Love It or Hate It, Sony's Latest Stokes Passions
Mauricio Soto and Arne Fleisher have love-hate relationships with Sony Electronics. Soto loves the company. Fleisher hates it.
For gadget lovers, a certain reverence for Sony used to be an instinctive thing that dated to the Walkman or the original PlayStation.
But these days, the consumer-electronics giant is struggling with its image as new game fans line up to play the Nintendo Wii or dis the PlayStation 3's graphics for not having as much punch as such recent Xbox 360 offerings as Gears of War. Remember those $2,700 eBay auctions for the PS3 when it first came out, just before Thanksgiving? They've since cooled off, and now it's easy to find one on Craigslist for near list price.
Listen to Sony's die-hard fans and there's an overwhelming belief that Sony is always on the cutting edge of technology. Nobody makes a laptop as small or flashy as the Vaio. Nobody makes a mobile device quite as slick or versatile as the PlayStation Portable. And the PS3 is already being called the best device on the market by Sony lovers -- mostly because it's the gaming console that plays all the games they liked on the PS2 and the original PlayStation.
Soto is about as die-hard as they come. He sold his Xbox 360 to pay for a PlayStation 3 back in November. He also has a PlayStation Portable, a Sony laptop, a Sony handheld computer and two Sony cameras. His car stereo system is all Sony, as is the home theater system that plugs into one of the four Sony televisions in his Potomac townhouse.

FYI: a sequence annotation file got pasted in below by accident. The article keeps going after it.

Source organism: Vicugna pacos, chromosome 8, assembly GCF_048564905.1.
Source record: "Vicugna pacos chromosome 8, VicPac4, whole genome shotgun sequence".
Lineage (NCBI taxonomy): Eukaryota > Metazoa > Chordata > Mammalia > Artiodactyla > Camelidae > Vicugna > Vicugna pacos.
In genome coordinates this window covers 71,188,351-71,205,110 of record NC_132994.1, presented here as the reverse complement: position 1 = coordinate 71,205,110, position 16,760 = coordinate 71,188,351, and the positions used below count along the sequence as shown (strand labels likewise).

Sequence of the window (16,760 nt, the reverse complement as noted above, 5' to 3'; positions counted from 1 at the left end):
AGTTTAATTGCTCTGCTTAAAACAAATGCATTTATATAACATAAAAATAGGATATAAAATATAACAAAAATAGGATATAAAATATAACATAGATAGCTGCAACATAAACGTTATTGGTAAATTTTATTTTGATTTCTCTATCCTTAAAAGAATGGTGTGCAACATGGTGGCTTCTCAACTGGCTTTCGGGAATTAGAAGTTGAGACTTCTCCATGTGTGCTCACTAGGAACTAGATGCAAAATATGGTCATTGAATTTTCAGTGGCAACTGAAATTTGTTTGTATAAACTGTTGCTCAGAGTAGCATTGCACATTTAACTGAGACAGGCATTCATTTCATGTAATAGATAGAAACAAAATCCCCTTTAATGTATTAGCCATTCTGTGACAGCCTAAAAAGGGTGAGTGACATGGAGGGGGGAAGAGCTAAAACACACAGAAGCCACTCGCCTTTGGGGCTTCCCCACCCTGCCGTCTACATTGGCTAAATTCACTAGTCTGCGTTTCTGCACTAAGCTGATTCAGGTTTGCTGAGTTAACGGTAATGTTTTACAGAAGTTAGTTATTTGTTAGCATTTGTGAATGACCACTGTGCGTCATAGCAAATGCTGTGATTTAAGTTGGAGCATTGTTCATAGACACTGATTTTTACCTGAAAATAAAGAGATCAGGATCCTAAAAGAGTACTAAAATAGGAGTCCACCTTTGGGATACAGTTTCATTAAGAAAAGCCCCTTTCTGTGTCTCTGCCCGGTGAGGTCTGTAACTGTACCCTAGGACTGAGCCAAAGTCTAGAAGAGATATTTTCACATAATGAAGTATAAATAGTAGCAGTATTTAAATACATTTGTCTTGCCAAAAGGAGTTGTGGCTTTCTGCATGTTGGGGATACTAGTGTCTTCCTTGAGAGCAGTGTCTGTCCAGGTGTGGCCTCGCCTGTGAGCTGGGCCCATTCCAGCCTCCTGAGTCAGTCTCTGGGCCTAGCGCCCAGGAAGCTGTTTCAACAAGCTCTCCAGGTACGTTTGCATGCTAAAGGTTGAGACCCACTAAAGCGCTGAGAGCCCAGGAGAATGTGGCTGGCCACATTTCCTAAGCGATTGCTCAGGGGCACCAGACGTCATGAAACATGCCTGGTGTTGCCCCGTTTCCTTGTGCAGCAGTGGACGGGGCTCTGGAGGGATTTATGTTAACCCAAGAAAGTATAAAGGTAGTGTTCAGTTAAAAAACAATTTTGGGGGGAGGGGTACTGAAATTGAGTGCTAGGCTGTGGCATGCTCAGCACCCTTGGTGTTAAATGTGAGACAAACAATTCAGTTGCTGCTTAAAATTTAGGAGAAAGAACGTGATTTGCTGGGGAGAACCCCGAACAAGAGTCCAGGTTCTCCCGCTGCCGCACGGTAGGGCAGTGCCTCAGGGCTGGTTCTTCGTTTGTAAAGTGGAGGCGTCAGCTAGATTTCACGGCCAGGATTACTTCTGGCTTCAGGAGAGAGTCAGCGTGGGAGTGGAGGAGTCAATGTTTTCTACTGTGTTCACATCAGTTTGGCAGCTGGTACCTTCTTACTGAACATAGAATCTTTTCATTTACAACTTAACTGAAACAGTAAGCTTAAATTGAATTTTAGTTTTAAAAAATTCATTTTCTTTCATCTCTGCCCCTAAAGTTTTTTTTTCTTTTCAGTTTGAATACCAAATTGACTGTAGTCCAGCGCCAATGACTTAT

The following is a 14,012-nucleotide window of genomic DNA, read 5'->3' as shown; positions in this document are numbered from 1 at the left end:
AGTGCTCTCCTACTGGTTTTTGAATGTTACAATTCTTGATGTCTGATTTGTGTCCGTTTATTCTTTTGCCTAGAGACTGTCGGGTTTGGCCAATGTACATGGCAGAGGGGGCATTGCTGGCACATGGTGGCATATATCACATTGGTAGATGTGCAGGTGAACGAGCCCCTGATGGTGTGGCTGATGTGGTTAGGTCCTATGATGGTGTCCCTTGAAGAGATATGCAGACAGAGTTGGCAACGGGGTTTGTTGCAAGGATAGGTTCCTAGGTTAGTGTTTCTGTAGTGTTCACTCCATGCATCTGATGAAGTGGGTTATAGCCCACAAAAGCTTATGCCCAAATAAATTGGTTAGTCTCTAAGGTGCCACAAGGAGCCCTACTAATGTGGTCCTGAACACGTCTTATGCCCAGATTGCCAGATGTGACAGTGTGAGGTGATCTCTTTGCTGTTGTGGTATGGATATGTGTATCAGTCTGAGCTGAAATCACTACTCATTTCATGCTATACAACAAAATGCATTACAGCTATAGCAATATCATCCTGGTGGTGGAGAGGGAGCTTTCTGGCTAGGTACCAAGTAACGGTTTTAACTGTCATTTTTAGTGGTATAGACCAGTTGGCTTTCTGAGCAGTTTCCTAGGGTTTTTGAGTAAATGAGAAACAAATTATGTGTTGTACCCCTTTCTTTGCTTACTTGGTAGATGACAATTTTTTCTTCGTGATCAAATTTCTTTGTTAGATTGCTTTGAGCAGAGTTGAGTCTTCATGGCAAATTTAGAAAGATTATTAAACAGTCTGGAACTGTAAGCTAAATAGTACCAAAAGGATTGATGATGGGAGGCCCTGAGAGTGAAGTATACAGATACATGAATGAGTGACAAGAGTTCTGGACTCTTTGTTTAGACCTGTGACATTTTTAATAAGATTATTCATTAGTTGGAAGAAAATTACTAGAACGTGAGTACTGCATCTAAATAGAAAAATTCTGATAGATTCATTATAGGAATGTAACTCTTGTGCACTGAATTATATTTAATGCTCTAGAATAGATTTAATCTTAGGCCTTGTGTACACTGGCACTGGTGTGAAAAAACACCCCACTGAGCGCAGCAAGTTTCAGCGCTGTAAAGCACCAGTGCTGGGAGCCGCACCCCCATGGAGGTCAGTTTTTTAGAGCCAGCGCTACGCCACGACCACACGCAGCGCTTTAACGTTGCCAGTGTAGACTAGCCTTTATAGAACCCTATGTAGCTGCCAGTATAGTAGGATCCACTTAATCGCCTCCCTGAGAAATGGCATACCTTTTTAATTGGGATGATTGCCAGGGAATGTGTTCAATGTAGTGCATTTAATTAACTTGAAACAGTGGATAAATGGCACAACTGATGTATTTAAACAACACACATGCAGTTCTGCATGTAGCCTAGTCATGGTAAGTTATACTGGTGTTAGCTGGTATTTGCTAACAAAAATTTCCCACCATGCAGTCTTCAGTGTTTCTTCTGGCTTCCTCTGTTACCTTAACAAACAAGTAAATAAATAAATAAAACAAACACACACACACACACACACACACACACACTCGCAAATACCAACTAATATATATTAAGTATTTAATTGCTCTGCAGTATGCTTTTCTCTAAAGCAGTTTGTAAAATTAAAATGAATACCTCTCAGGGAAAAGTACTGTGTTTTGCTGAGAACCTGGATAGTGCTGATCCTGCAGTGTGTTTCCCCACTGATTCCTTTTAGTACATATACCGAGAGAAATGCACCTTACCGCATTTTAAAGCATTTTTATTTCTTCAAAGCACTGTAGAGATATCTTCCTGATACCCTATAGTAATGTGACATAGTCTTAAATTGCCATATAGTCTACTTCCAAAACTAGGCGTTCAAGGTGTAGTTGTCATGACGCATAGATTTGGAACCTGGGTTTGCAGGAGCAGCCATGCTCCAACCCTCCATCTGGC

I met Soto in November, when I was writing about the craziness surrounding the launch of the PS3. He was camped out at the head of a line at Best Buy in Rockville, waiting for the new game console to go on sale. When I asked what he was thinking, spending his time out in the cold and rain to get the $600 device, his answer boiled down to this: "It's Sony."
"I'm confident in their products," he said this week. "I always look at Sony first -- they're always coming up with new ways to stay ahead of the game, new ways to stay ahead of the market."
He makes an exception for the MiniDisc, an audio format that Sony pushed but that never caught on. Soto owns two MiniDisc players.
This is what Sony love looks like.
By comparison, Sony haters say the company's products are too expensive. They criticize as annoying its habit of relying on pricey proprietary formats, such as the Memory Stick -- convenient if you already own a bunch of Sony products, somewhat useless if you don't. And what's more, the rep goes, the company doesn't provide good product support.
Arne Fleisher used to be a big-time Sony fan. He had admired the company since he was a kid and had a Walkman cassette player. As an adult, he has owned Sony cellphones, cordless phones, laptops, a VCR or two -- and, yes, even one of those MiniDisc players.
The falling out didn't happen at once. There were plenty of bumps in the road that he sees now only in retrospect: gadgets that didn't work right, support issues and so on. But his Sony hatred didn't kick in until 91 days after he bought a PlayStation 2 back in 2000, when the system launched.